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Archive for August 18th, 2008

Merkury Lens Review

Posted by mikenopolis on August 18, 2008

I currently shoot with a Sony DSC-R1, it is the closest thing to a DSLR you can get. I’ve had this camera for over 3 years now and have never regretted not taking the DSLR plunge. I’m not going to get into the details on my camera, you can read about it hereĀ In short, it’s a 10.3 megapixel camera with a huge APS CMOS sensor, Carl Zeiss lens (huge @ 67mm) with the ability to zoom from 24mm (wide angle) to 120mm (equivalent to a 5X optical zoom).

The reason I decided not to get into using DSLR cameras is because of the dust factor. Before everyone started to carry tiny point and shoot cameras, I was using my father’s SLR film cameras. I HATED cleaning them and don’t ever want to again. Plus the cost of lens is insane if I want lens to cover 24mm to 300mm!

I do realize that I’m constrained to a maximum of 120mm zoom, so I decided to look into alternative such as the 10x-12x optical zoom point and shoot cameras, but in the end I was unwilling to sacrifice the control and the picture quality that my R1 has. I decided to get a Merkury 2x Telephoto Lens from eBay in hopes of getting just a little closer without using digital zoom, it cost me about $30 total.

The Review

I took the camera out for a few hours to see what it can do…there’s really no review because I was EXTREMELY disappointed with the results. The photos would be great if I was trying to get zoom blur effect, but even then, the center isn’t focused. The results were full on NOTHING except for vignetting pictures with lots of chromatic aberration. If you are deciding on getting a Merkury product, I would suggest that you hold on to your wallet and run the other way. A lens of this quality should’ve never bee produced to begin with! As far as I know, there are no reviews on this company’s lens, I hope Google gets this indexed quickly and everyone can see this before making the plunge!

Pictures (Click to Enlarge)

Here are some pictures of the lens:

Here is what my camera looks like with the Lens attached:

Here is what my camera’s original lens can do (24mm & 120mm)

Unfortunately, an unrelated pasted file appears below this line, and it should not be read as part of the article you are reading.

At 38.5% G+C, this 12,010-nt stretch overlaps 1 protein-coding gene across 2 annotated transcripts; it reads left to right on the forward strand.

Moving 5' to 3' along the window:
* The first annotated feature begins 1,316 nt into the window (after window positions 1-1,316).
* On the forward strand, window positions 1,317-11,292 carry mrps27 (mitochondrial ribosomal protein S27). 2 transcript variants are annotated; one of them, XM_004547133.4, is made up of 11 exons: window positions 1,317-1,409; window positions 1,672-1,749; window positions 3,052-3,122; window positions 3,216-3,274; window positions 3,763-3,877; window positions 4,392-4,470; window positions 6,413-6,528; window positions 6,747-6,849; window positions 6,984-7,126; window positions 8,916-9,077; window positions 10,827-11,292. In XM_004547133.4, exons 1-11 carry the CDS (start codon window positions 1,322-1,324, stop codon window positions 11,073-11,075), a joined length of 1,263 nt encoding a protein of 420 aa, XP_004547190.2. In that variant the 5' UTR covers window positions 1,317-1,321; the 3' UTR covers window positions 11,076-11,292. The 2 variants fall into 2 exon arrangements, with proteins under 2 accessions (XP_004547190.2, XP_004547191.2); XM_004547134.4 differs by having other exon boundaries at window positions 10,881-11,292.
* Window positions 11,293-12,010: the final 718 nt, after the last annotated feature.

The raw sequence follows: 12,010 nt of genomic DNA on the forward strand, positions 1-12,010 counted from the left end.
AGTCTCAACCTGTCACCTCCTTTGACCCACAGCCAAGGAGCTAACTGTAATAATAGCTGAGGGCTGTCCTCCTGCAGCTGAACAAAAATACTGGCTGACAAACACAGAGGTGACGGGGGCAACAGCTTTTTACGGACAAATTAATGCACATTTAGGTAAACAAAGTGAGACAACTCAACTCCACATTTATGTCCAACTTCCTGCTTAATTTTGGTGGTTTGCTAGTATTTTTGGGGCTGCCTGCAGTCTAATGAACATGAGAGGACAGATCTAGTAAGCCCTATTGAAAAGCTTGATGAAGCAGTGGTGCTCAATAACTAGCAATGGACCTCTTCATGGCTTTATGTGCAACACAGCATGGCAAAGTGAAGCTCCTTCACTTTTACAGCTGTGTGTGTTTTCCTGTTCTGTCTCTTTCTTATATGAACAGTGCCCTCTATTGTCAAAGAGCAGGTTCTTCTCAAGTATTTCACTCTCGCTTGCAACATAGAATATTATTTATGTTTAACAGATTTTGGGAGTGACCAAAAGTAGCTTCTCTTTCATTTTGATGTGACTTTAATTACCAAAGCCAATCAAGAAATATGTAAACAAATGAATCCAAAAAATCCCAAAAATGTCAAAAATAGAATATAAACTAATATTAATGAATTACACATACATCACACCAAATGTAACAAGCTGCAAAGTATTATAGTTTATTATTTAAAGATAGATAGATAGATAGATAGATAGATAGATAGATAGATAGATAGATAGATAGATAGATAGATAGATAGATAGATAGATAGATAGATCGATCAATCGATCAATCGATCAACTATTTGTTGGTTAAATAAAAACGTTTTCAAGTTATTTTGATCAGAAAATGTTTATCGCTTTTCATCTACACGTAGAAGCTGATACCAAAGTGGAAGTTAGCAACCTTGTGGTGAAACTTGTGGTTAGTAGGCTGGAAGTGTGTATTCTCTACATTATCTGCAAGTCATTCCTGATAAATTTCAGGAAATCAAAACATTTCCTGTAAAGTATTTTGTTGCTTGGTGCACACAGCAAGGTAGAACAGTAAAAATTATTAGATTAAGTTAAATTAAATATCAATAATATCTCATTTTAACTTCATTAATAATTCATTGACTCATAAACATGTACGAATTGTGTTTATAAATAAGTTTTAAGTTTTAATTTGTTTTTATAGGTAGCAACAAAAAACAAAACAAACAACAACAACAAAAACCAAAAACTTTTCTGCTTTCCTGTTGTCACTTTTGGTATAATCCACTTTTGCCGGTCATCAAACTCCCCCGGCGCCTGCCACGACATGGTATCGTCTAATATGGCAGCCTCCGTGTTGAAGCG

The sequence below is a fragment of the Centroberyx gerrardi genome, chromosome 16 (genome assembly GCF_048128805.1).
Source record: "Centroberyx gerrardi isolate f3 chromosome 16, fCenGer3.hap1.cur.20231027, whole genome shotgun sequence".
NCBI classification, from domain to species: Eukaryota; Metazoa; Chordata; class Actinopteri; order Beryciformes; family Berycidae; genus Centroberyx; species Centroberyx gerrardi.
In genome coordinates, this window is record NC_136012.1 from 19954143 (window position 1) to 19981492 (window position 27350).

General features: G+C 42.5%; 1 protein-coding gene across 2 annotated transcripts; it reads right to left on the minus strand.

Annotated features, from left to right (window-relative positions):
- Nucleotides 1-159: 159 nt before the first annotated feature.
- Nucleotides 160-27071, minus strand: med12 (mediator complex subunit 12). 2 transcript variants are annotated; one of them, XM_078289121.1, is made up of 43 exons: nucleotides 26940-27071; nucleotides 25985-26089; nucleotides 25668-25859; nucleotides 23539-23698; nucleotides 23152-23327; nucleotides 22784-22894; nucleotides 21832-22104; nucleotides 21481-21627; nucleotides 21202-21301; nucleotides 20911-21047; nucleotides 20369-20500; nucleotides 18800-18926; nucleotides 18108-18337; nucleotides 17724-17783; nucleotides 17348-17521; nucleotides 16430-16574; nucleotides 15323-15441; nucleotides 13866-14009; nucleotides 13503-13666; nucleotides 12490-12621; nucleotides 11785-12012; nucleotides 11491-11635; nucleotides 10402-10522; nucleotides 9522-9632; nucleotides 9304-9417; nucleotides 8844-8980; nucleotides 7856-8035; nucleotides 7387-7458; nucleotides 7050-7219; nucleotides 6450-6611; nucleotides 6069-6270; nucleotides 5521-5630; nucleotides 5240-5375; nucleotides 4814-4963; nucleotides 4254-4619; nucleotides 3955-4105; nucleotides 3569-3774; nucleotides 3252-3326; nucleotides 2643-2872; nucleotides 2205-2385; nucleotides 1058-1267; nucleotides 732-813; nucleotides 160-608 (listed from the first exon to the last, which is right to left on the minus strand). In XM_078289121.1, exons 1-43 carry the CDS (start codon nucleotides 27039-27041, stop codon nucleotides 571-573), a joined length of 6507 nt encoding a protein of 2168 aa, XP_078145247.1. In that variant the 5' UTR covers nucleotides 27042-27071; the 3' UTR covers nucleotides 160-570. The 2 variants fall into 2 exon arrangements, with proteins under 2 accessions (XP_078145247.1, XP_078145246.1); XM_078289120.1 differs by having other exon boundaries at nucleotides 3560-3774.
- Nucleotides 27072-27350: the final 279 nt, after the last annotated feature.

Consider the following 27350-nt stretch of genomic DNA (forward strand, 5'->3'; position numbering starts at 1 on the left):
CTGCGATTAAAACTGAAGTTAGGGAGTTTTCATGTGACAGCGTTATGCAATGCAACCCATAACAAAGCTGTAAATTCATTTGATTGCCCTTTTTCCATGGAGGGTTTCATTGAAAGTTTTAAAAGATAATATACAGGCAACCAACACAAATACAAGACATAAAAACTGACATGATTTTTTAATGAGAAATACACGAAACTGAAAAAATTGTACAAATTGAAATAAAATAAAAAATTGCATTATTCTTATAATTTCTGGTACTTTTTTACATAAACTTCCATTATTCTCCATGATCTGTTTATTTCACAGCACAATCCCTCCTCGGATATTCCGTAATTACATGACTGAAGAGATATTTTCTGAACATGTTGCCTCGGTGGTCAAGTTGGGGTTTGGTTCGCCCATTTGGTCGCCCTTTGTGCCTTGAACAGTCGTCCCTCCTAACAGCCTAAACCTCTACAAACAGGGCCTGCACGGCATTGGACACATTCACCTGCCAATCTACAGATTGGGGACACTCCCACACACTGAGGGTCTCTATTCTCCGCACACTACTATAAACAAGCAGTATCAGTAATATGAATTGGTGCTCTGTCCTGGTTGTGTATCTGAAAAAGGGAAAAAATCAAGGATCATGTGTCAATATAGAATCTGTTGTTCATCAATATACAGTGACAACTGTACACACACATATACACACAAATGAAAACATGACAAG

Here are the SAME pictures with the Merkury 2.0 Telephoto Lens on. I wasn’t expecting much when I spent $30 on a lens, I just never thought anyone would make a lens like this, it’s not even marginally okay!

Here are a few more of the horrible outcomes!

“Steve’s Conclusion” of my camera from

It is rare in this business to come across a product that defines a new class of camera. While the individual components of the Sony CyberShot DSC-R1 have similar counterparts in other cameras, this is the first to integrate components that have until now distinguished different classes of cameras. The uniqueness of the R1 is the integration of an APS-sized CMOS image sensor, formerly reserved for digital SLR cameras (dSLRs,) into an enthusiast digicam having only electronic through the lens viewfinders. This hybrid design promises many of the benefits of dSLRs, but without their gotchas; to a large extent, those promises have been kept.

The first thing you’ll notice about the R1 is its massive (for a consumer digicam) size. Weighing in at nearly 2.5 pounds including battery, memory, lens hood and camera strap, it is not only is the heaviest digicam we’ve tested, it outweighs many amateur dSLRs as well. Contributing to that weight is the R1’s 24-120mm (in 35mm equivalence) lens, its large diameter matched to the camera’s APS-C sized image sensor. While the camera is bulky, it is well balanced. It’s also comfortable to hold due to its deep handgrip.